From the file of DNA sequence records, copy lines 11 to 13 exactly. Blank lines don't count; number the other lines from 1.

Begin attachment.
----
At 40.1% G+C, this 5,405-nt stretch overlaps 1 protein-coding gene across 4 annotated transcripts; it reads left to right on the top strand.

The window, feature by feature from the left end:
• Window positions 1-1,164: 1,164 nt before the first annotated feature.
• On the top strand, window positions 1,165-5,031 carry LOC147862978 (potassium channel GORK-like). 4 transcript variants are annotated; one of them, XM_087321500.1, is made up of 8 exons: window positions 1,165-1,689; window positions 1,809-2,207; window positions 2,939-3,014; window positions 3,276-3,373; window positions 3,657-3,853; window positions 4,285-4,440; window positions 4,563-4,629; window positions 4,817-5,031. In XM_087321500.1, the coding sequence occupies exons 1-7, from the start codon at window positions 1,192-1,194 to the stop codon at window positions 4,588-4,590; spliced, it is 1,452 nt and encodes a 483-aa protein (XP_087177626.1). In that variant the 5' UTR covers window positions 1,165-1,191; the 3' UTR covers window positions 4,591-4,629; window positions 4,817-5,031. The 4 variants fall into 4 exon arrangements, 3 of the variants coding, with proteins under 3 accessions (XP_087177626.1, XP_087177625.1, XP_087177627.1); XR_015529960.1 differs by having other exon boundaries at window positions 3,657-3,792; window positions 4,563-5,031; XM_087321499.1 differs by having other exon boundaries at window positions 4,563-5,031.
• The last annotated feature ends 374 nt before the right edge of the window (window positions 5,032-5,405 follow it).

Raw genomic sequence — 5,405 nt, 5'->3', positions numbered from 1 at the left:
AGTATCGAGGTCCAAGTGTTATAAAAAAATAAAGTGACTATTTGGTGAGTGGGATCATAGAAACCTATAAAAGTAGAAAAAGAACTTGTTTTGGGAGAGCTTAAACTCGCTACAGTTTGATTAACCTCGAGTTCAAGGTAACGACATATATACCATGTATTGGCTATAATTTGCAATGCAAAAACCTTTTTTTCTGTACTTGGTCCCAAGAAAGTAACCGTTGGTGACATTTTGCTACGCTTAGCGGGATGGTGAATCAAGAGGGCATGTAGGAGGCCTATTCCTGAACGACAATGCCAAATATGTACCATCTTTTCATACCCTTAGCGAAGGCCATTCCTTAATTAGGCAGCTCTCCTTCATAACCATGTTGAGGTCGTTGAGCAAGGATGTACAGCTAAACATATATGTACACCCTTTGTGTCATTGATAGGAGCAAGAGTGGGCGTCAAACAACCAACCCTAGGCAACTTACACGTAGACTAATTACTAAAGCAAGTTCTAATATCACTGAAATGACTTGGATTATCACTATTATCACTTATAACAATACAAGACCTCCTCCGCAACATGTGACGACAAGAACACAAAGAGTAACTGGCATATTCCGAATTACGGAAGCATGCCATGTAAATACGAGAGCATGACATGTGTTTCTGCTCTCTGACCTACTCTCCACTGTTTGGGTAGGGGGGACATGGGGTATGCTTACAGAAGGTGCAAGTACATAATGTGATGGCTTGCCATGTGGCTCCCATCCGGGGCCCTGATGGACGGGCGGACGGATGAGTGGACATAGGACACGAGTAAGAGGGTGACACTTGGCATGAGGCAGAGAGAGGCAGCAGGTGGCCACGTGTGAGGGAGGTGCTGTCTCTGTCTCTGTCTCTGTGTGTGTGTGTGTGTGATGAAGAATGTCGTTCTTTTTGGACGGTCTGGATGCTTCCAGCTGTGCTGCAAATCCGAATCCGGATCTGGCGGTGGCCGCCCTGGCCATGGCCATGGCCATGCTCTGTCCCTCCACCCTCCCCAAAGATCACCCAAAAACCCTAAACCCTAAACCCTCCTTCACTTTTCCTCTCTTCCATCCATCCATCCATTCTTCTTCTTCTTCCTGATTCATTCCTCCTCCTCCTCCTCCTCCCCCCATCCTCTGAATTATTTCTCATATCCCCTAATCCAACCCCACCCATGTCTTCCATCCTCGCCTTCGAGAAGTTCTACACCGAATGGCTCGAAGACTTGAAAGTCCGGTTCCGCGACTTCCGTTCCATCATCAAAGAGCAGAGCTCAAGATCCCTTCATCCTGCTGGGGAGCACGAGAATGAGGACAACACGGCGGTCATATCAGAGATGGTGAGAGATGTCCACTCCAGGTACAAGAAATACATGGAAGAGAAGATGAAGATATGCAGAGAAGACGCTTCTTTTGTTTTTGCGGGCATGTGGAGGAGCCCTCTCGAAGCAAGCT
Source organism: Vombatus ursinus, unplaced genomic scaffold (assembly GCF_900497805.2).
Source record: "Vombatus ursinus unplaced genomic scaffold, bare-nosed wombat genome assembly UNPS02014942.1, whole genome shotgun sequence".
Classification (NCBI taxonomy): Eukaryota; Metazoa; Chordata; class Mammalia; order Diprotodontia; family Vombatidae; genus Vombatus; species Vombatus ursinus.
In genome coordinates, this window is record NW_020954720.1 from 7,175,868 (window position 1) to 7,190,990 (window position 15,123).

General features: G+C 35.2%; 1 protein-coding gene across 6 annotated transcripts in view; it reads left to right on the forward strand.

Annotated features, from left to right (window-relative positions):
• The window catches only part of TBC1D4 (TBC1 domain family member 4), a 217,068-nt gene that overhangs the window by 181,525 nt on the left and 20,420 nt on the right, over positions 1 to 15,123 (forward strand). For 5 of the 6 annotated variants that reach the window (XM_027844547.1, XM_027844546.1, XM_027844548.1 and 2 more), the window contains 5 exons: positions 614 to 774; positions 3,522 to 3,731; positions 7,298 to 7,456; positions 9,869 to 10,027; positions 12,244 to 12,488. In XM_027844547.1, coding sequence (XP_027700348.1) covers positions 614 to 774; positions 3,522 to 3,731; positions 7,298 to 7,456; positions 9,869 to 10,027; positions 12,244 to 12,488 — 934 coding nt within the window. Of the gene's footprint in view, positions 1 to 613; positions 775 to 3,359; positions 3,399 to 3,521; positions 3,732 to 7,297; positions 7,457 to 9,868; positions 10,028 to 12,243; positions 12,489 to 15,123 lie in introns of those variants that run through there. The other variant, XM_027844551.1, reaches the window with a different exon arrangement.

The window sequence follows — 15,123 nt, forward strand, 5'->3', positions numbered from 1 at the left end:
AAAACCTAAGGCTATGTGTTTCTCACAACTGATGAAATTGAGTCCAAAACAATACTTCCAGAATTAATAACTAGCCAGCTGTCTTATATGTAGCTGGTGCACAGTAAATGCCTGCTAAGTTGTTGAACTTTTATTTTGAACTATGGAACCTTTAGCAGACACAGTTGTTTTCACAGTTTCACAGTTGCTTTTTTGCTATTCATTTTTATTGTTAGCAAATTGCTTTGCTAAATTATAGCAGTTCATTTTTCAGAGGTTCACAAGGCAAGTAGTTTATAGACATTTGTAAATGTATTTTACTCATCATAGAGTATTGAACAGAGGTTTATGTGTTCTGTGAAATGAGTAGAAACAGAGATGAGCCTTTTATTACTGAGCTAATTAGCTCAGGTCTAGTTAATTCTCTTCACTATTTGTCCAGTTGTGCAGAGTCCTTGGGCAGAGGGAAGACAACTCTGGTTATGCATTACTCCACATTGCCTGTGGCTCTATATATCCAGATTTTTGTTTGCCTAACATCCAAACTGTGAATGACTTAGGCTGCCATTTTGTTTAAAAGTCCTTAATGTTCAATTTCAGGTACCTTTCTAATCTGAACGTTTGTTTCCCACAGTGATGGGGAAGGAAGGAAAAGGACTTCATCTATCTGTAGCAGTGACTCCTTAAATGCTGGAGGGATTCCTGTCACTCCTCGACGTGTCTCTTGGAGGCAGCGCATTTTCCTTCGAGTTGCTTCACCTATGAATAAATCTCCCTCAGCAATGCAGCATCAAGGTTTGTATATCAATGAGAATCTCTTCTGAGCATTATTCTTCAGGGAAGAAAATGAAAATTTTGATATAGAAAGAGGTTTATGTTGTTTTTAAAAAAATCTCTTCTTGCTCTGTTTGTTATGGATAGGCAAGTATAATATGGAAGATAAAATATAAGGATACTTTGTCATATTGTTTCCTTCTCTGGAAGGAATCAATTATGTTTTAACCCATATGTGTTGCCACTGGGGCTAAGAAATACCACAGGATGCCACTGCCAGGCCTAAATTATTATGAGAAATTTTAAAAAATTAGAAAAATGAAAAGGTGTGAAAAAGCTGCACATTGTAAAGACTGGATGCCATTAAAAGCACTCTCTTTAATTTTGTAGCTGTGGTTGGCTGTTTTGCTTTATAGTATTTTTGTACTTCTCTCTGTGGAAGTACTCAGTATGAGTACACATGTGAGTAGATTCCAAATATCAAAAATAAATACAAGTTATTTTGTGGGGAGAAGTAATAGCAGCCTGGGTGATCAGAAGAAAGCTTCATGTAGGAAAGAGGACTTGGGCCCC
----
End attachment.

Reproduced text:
In genome coordinates, this window is record NW_020954720.1 from 7,175,868 (window position 1) to 7,190,990 (window position 15,123).

General features: G+C 35.2%; 1 protein-coding gene across 6 annotated transcripts in view; it reads left to right on the forward strand.

Annotated features, from left to right (window-relative positions):